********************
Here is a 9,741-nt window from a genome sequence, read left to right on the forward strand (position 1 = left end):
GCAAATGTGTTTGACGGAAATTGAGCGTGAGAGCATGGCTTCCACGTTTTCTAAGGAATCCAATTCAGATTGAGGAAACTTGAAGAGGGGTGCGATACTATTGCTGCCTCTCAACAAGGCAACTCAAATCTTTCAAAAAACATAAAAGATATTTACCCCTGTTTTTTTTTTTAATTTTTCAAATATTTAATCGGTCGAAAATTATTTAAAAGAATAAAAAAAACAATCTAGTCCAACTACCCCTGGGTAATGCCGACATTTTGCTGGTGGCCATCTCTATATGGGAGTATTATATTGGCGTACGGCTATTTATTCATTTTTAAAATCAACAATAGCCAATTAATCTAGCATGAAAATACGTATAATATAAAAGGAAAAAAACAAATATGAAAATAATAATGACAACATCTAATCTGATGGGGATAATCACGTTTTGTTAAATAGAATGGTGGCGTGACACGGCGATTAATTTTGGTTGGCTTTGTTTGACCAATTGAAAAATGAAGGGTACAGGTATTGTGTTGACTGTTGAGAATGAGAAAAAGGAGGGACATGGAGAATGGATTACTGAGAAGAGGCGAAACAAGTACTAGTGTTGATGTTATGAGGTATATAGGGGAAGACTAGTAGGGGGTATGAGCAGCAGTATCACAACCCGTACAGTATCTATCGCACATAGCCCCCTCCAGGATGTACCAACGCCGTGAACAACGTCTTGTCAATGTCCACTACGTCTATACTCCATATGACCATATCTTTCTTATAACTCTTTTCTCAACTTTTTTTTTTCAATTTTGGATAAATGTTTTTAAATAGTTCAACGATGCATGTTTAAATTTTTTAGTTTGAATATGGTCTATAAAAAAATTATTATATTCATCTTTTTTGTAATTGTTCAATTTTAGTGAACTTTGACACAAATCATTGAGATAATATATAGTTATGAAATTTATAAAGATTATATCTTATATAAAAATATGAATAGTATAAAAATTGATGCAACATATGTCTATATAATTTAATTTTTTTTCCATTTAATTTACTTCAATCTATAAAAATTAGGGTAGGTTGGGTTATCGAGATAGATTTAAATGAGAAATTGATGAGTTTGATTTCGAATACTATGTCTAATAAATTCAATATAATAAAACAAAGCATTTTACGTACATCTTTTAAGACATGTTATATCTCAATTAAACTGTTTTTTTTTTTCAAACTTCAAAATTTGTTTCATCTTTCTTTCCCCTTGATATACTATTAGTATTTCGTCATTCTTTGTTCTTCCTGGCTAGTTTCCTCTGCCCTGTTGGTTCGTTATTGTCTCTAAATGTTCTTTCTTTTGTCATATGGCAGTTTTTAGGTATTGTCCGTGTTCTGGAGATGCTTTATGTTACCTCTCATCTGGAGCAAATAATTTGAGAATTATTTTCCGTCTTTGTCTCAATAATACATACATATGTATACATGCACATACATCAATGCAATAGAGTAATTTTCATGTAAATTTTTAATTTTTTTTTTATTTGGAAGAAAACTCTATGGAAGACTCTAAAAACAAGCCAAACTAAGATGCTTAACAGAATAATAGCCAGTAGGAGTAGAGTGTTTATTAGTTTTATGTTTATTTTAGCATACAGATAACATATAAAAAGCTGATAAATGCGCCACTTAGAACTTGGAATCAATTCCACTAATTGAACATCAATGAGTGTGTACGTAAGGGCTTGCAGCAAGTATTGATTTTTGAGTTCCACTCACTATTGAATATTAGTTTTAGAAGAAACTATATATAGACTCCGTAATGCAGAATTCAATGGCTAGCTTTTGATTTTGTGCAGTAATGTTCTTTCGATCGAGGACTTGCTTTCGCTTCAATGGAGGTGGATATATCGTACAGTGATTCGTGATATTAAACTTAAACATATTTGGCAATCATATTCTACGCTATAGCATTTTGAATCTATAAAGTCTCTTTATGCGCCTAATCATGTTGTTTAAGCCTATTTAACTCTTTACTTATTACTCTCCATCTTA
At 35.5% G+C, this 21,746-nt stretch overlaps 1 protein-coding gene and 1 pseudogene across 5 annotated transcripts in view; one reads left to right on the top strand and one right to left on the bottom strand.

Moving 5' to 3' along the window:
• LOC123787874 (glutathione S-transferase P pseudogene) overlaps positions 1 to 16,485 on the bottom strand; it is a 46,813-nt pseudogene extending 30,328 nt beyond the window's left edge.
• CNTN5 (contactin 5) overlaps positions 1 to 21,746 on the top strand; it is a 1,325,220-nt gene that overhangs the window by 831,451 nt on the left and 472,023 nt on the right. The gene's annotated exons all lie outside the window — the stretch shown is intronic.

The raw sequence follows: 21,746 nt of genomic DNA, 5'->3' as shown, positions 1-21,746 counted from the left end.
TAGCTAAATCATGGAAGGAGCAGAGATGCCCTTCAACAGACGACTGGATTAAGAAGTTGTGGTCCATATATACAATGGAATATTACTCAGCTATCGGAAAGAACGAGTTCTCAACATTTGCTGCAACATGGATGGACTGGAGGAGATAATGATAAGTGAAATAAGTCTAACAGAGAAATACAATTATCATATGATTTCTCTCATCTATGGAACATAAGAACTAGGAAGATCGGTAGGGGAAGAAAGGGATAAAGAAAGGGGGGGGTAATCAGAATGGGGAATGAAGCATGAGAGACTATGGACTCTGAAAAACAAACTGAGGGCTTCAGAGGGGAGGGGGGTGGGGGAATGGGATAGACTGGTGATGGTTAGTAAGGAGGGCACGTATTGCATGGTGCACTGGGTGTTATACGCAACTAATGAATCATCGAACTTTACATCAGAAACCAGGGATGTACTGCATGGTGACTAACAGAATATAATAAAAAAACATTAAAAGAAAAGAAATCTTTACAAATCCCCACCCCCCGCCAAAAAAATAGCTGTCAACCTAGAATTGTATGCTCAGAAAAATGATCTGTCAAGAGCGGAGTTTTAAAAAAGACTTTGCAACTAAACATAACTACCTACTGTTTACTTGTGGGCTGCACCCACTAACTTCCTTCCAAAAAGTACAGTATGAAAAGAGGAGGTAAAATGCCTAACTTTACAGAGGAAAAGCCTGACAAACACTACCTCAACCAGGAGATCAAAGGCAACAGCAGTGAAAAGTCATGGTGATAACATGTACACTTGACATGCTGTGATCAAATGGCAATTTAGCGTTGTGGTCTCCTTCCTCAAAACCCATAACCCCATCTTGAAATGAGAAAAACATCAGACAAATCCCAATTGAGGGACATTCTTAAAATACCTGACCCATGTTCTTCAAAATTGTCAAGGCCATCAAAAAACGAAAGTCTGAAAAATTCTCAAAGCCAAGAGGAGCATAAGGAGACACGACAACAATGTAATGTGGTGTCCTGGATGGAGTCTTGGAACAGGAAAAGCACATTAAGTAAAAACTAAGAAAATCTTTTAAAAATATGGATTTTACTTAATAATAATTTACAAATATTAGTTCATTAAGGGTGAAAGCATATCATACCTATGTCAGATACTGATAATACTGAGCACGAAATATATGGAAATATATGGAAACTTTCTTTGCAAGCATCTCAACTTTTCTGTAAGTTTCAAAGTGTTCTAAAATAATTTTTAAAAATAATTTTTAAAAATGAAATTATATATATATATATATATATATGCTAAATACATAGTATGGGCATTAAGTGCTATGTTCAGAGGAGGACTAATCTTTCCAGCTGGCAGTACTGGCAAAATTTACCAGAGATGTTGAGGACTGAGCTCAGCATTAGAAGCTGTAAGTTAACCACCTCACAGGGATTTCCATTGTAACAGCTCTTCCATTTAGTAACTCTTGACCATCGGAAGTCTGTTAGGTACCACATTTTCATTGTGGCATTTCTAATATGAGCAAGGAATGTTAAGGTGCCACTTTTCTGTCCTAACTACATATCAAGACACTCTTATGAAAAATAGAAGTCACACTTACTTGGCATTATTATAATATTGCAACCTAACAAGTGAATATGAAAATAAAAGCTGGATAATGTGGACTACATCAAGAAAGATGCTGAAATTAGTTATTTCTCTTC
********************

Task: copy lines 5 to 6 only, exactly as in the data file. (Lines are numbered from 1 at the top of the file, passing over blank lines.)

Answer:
• LOC123787874 (glutathione S-transferase P pseudogene) overlaps positions 1 to 16,485 on the bottom strand; it is a 46,813-nt pseudogene extending 30,328 nt beyond the window's left edge.
• CNTN5 (contactin 5) overlaps positions 1 to 21,746 on the top strand; it is a 1,325,220-nt gene that overhangs the window by 831,451 nt on the left and 472,023 nt on the right. The gene's annotated exons all lie outside the window — the stretch shown is intronic.